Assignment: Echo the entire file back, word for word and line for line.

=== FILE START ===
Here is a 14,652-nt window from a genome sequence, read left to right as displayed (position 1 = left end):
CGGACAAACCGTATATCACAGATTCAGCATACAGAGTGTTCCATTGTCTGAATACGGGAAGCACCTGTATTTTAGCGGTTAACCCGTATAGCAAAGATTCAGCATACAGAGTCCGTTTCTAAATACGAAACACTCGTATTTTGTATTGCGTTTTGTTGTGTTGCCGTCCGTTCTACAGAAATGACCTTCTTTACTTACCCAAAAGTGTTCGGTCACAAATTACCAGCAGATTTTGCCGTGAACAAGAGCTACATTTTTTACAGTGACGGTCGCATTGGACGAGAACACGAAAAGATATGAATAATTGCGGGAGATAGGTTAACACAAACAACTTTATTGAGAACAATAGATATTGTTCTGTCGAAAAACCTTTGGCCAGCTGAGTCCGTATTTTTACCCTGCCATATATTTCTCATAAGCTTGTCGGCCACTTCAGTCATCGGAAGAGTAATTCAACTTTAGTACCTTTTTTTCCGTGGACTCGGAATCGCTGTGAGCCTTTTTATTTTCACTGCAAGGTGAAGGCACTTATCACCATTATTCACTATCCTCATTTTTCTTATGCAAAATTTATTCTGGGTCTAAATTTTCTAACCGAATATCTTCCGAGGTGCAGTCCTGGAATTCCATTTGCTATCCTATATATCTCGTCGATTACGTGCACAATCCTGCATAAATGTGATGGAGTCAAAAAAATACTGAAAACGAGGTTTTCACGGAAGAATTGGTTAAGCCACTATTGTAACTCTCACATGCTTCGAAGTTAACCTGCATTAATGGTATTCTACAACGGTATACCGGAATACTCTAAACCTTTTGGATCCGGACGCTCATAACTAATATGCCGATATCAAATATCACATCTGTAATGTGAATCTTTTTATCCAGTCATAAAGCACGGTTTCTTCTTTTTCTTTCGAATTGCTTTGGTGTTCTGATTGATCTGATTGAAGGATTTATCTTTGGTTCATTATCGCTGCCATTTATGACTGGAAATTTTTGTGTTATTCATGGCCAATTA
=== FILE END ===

Here is a 14,652-nt window from a genome sequence, read left to right as displayed (position 1 = left end):
CGGACAAACCGTATATCACAGATTCAGCATACAGAGTGTTCCATTGTCTGAATACGGGAAGCACCTGTATTTTAGCGGTTAACCCGTATAGCAAAGATTCAGCATACAGAGTCCGTTTCTAAATACGAAACACTCGTATTTTGTATTGCGTTTTGTTGTGTTGCCGTCCGTTCTACAGAAATGACCTTCTTTACTTACCCAAAAGTGTTCGGTCACAAATTACCAGCAGATTTTGCCGTGAACAAGAGCTACATTTTTTACAGTGACGGTCGCATTGGACGAGAACACGAAAAGATATGAATAATTGCGGGAGATAGGTTAACACAAACAACTTTATTGAGAACAATAGATATTGTTCTGTCGAAAAACCTTTGGCCAGCTGAGTCCGTATTTTTACCCTGCCATATATTTCTCATAAGCTTGTCGGCCACTTCAGTCATCGGAAGAGTAATTCAACTTTAGTACCTTTTTTTCCGTGGACTCGGAATCGCTGTGAGCCTTTTTATTTTCACTGCAAGGTGAAGGCACTTATCACCATTATTCACTATCCTCATTTTTCTTATGCAAAATTTATTCTGGGTCTAAATTTTCTAACCGAATATCTTCCGAGGTGCAGTCCTGGAATTCCATTTGCTATCCTATATATCTCGTCGATTACGTGCACAATCCTGCATAAATGTGATGGAGTCAAAAAAATACTGAAAACGAGGTTTTCACGGAAGAATTGGTTAAGCCACTATTGTAACTCTCACATGCTTCGAAGTTAACCTGCATTAATGGTATTCTACAACGGTATACCGGAATACTCTAAACCTTTTGGATCCGGACGCTCATAACTAATATGCCGATATCAAATATCACATCTGTAATGTGAATCTTTTTATCCAGTCATAAAGCACGGTTTCTTCTTTTTCTTTCGAATTGCTTTGGTGTTCTGATTGATCTGATTGAAGGATTTATCTTTGGTTCATTATCGCTGCCATTTATGACTGGAAATTTTTGTGTTATTCATGGCCAATTA